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Re: Arithmetic + array allows for code injection


From: Pierre Gaston
Subject: Re: Arithmetic + array allows for code injection
Date: Mon, 2 Jun 2014 17:05:58 +0300

On Mon, Jun 2, 2014 at 4:44 PM, Chet Ramey <address@hidden> wrote:

> On 6/2/14, 8:21 AM, Greg Wooledge wrote:
> > On Fri, May 30, 2014 at 09:28:13PM -0500, Dan Douglas wrote:
> >> The problem is most people don't realize how "variables" are evaluated.
> >> Any time the shell needs to reference a variable, it takes a string
> >> like: "arr[$foo]" and, if there's an index, the string within the index
> >> gets processed for expansions. The arithmetic evaluator is no exception.
> >
> > I'm trying to understand this, but it's not clear to me yet.
> >
> > imadev:~$ x='$(date)'
> > imadev:~$ : $(($x))
> > bash: $(date): syntax error: operand expected (error token is "$(date)")
> >
> > That looks OK.
> >
> > imadev:~$ : $((a[$x]))
> > bash: Mon Jun 2 08:06:39 EDT 2014: syntax error in expression (error
> token is "Jun 2 08:06:39 EDT 2014")
> >
> > There's the code-injection problem that started the thread.
> >
> > imadev:~$ : ${a[$x]}
> > bash: $(date): syntax error: operand expected (error token is "$(date)")
> >
> > That also looks OK.
> >
> > Why is there no code injection in the last example?  There is an index.
> > According to your paragraph, "... the string within the index gets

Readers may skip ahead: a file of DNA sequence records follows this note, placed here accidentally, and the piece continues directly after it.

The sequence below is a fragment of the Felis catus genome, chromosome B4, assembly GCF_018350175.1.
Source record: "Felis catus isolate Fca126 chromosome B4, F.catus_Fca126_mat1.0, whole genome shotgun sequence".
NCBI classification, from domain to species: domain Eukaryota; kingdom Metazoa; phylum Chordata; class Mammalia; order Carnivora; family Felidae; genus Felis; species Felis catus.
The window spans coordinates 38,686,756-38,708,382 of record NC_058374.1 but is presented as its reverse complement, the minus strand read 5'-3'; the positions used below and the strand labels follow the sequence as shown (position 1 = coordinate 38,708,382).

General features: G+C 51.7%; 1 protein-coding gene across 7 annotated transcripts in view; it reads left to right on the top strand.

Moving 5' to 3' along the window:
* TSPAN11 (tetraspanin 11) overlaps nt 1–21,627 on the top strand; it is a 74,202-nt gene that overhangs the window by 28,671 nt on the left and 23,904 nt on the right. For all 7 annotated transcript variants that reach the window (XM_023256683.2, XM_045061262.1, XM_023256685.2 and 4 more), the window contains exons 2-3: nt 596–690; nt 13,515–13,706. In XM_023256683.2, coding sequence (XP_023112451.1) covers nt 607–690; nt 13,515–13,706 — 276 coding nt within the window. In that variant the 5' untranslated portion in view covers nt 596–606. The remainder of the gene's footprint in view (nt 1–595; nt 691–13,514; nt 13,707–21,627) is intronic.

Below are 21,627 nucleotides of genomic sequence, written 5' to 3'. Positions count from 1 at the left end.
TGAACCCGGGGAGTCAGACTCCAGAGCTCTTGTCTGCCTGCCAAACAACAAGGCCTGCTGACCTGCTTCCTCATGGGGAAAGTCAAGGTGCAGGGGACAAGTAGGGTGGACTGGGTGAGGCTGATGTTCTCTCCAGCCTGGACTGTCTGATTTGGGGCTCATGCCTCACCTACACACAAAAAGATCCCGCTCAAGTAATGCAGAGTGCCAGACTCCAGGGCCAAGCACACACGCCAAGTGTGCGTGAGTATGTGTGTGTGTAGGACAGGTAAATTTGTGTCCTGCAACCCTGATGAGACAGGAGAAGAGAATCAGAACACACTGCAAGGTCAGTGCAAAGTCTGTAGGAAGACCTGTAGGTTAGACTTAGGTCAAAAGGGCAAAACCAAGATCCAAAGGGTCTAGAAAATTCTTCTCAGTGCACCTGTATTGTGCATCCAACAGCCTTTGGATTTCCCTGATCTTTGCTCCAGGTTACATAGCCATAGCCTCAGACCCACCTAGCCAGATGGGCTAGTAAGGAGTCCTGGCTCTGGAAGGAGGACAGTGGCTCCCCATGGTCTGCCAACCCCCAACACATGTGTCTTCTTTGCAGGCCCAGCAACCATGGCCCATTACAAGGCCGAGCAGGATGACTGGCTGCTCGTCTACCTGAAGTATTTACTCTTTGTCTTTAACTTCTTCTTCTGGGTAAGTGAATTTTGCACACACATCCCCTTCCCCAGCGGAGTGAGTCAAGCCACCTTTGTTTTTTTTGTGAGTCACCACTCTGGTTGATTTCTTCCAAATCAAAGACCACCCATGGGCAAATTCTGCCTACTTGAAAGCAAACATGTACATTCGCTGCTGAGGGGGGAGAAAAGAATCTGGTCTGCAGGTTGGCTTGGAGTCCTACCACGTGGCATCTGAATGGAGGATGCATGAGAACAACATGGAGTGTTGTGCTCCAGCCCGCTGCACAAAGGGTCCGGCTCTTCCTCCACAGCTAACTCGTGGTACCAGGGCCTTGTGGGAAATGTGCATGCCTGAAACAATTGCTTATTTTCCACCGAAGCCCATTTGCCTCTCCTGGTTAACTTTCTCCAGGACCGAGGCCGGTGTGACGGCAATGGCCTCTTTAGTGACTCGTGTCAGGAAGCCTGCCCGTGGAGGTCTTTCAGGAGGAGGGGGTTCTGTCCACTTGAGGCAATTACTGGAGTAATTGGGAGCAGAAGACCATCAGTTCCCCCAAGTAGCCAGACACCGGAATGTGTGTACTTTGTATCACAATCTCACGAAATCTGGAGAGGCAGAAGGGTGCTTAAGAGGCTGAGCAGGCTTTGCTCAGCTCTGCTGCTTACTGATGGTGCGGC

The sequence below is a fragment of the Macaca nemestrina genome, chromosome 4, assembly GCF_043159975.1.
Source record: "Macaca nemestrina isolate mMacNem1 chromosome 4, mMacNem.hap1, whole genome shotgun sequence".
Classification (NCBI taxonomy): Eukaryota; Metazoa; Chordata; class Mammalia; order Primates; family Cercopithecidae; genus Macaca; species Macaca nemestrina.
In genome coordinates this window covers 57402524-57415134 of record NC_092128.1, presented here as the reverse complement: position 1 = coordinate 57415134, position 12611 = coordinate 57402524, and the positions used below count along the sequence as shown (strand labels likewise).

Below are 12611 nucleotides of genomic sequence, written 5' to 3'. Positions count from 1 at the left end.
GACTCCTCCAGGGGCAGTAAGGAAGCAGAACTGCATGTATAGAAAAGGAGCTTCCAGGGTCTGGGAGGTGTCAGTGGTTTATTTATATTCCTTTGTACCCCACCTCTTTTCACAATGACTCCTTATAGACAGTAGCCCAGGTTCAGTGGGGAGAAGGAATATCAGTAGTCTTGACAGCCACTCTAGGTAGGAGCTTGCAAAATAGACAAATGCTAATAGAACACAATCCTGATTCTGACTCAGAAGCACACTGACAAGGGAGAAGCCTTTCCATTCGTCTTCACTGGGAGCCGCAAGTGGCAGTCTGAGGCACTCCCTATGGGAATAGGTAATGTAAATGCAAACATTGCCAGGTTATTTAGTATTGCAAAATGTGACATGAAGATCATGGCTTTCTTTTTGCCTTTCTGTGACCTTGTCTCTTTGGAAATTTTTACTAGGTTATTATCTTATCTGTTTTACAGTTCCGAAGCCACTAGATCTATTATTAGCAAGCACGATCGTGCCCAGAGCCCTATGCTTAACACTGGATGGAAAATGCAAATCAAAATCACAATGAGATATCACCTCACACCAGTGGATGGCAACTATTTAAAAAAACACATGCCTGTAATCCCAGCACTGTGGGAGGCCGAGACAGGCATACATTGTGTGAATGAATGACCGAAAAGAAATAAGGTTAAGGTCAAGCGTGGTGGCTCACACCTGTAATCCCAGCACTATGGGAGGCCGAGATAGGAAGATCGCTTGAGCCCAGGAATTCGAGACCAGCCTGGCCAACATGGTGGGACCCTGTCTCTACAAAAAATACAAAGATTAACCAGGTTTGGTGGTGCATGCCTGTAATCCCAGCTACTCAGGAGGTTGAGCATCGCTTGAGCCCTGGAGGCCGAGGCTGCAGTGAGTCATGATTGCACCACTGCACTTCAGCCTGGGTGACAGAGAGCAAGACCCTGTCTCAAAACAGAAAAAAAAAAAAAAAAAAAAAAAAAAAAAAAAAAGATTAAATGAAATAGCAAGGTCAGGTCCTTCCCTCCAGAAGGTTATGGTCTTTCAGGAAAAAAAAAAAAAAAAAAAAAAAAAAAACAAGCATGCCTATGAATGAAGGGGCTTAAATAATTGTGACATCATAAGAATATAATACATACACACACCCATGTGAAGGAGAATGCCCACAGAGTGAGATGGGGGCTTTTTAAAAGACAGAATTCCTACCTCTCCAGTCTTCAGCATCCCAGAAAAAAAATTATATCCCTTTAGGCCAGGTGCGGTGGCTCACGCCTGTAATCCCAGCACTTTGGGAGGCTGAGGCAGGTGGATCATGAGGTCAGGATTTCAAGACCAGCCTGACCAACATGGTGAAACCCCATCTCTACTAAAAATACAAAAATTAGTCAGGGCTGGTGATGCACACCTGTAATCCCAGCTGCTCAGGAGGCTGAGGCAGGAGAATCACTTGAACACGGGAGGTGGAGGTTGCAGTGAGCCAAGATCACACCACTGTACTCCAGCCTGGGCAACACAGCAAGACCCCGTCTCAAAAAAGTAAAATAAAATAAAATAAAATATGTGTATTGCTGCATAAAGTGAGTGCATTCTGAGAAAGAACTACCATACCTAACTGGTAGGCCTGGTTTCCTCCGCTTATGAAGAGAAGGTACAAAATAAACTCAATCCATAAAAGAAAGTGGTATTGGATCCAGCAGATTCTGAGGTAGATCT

> > processed for expansions. The arithmetic evaluator is no exception."
>
> The arithmetic evaluator is, in fact, an exception.  That, combined with
> the expansions that happen before the arithmetic evaluator gets hold of
> the expression -- and it is an expression -- leads to the difference.
>
> In the first case, the arithmetic evaluator sees `a[$(date)]' as the
> expression after parameter expansion is performed:
>
> "All tokens in the expression undergo parameter and variable expansion,
> command substitution, and quote removal.  The result  is  treated  as  the
> arithmetic expression  to  be evaluated."
>
> Since that expression looks like a variable expansion, the following
> sentence in the description of arithmetic evaluation is applicable:
>
> "Within an expression, shell variables may also be referenced by name
> without  using  the  parameter expansion  syntax.  A shell variable that
> is null or unset evaluates to 0 when referenced by name without using the
> parameter expansion syntax."
>
> The a[$(date)] is identified as an array index, so the $(date) is expanded
> like any other index, and evaluated as an expression.
>
> This is what lets you use things like 'x+1' and 'x[y+1]' in arithmetic
> expansions.
>
> The parameter expansion example (${a[$x]}) doesn't undergo that `extra'
> expansion.  The index that ends up being passed to the evaluator is `$x',
> which is expanded to `$(date)'.  That is treated as an expression and
> evaluation fails.
>
> Chet
> --
> ``The lyf so short, the craft so long to lerne.'' - Chaucer
>                  ``Ars longa, vita brevis'' - Hippocrates
> Chet Ramey, ITS, CWRU    address@hidden
> http://cnswww.cns.cwru.edu/~chet/
>

Even if there is a perfectly good justification as to why this works, I
still think this is a terribly broken feature of the language.

The number of shell scripters, even experimented, that will realize that
$((a["$i"]))  makes code injection possible is probably very close to 0
while the first thing an script kid would do to create trouble is to embed
$( ) in his strings.


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